CRU Associate, LUKE BECK, has contributed the following post on the ramifications of the Williams case on school chaplains for the use of military chaplains by the Australian Defence Force:
You have probably heard of security contractors working alongside conventional military personnel in war zones. Well, you may also soon hear of religious contractors working with military personnel.
At the moment, the Australian Defence Force employs chaplains. They are commissioned officers of the Army, the Royal Australian Navy or the Royal Australian Air Force. According to the Defence Jobs website their work includes religious ministry, pastoral care, character training and administration and staff duties.
ADF chaplains are currently on deployment in places like Afghanistan. They obviously have a much tougher job than school chaplains do
There is also an important constitutional difference between ADF chaplains and school chaplains.
In the recent School Chaplains Case, the High Court unanimously found that the National School Chaplaincy Program did not violate section 116 – the religious freedom provision – of the Constitution. It did, however, strike down the program on the basis that it was not supported by any legislation. Parliament immediately sought to overcome this ruling by passing legislation.
If school chaplains are constitutionally okay in terms of s 116 then ADF chaplains must be okay too, right? Well, no.
The ‘religious tests clause’ of section 116 of the Constitution – which was the clause in issue in the School Chaplains Case – states that ‘no religious test shall be required as a qualification for any office or public trust under the Commonwealth.’ The High Court found that the school chaplains did not hold an office under the Commonwealth and therefore the religious tests clause did not apply.
In the School Chaplains Case, it was a case of government outsourcing. The Commonwealth paid its money to chaplaincy provider organisations. Those organisations employed chaplains and deployed them to schools. The Commonwealth had no direct relationship with the chaplains. The High Court said this meant the school chaplains did not hold an office under the Commonwealth.
It is a very different situation with ADF chaplains. They are members of the ADF just like all other military officers. They are appointed and employed directly by the Commonwealth. This would suggest that ADF chaplains hold an office under the Commonwealth.
The key question is whether ADF chaplains are subject to a religious test. In other words, is there some sort of religious selection criteria, entry requirement or condition of employment that must be met in order to become an ADF chaplain?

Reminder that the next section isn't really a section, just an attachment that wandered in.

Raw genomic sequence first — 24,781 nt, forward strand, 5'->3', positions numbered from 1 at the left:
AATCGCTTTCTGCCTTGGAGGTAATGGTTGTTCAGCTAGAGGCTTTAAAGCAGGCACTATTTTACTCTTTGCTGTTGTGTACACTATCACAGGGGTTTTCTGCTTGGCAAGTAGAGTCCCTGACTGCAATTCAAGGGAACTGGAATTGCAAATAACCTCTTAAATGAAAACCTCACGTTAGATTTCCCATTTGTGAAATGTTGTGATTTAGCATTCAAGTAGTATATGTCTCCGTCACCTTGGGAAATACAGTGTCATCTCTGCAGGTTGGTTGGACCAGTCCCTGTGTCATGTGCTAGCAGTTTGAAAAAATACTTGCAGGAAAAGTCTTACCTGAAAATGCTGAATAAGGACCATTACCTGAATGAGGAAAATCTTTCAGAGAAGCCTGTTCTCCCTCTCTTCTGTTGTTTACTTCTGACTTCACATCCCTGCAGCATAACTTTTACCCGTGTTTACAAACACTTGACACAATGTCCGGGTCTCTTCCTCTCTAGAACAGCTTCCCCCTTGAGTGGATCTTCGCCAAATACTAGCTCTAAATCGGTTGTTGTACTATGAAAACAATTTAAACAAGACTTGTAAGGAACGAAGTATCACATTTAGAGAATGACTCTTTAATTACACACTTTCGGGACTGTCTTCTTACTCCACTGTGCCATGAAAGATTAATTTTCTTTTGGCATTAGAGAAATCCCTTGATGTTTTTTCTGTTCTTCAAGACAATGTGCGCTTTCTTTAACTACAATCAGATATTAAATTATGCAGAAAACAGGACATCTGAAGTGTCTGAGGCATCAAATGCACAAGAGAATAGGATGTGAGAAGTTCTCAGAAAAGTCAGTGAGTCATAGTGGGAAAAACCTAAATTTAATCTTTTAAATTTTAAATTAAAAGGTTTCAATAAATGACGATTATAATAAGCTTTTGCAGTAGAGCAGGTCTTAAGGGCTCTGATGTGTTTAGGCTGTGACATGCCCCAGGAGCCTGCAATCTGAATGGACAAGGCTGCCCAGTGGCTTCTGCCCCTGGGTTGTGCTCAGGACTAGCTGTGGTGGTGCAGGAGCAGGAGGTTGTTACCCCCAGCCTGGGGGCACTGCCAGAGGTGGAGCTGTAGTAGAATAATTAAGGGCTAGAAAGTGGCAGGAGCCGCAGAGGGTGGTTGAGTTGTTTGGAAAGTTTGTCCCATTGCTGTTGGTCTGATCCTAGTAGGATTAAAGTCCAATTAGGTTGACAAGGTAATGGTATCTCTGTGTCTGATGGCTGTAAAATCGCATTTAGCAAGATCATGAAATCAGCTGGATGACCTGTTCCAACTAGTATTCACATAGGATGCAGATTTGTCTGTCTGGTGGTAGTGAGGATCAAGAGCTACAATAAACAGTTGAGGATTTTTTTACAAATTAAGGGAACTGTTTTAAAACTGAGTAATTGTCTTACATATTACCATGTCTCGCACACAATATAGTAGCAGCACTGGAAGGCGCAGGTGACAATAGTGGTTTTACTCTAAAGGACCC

The answer is yes. The Defence (Personnel) Regulations 2002 set out who may be appointed as a chaplain in the ADF. The regulations say that a person must not be appointed unless ‘the person is a member of a church or faith group approved by the Religious Advisory Committee to the [ADF]’.
The Army is currently looking for chaplains. The Defence Jobs website says that a would-be chaplain in the Army must:
“Be from an endorsed denomination or faith group represented within the current religious diversity of Army personnel. These denominations are currently the Anglican Church, Catholic Church, Uniting Church, Presbyterian Church, Baptist Union of Australia, Lutheran Church of Australia, Churches of Christ, Salvation Army and Council of Australian Jewry.”
In other words, if you don’t belong to any of these religious groups there is no point in applying because you won’t get the job; you are simply not eligible.
ADF chaplains therefore appear to be unconstitutional. Or more specifically, the selection criteria for ADF chaplains are invalid because they impose a religious test for Commonwealth office.
Those criteria appear to be central to the purpose of the ADF having chaplains. The ADF wants to ensure that the religious affiliations of its chaplains mirror the religious affiliations of the ADF personnel to whom they will be providing services. As the Defence Jobs website says:
“The denominational role of the Army chaplain is to provide opportunity for Army personnel to practice their chosen religion by acts of public worship in a manner to which they are accustomed and as conveniently as can be arranged, both in peace and war.”
Simply changing the selection criteria is therefore not necessarily a workable solution to the constitutional problem.
But outsourcing chaplaincy services may well be a workable solution. The Commonwealth can get around the religious tests clause through outsourcing – the High Court said so in the School Chaplains Case.
Whether ADF chaplains get their constitutional marching orders any time soon depends on someone raising the matter in the High Court (or the Commonwealth unilaterally deciding to make changes, which seems a bit unlikely).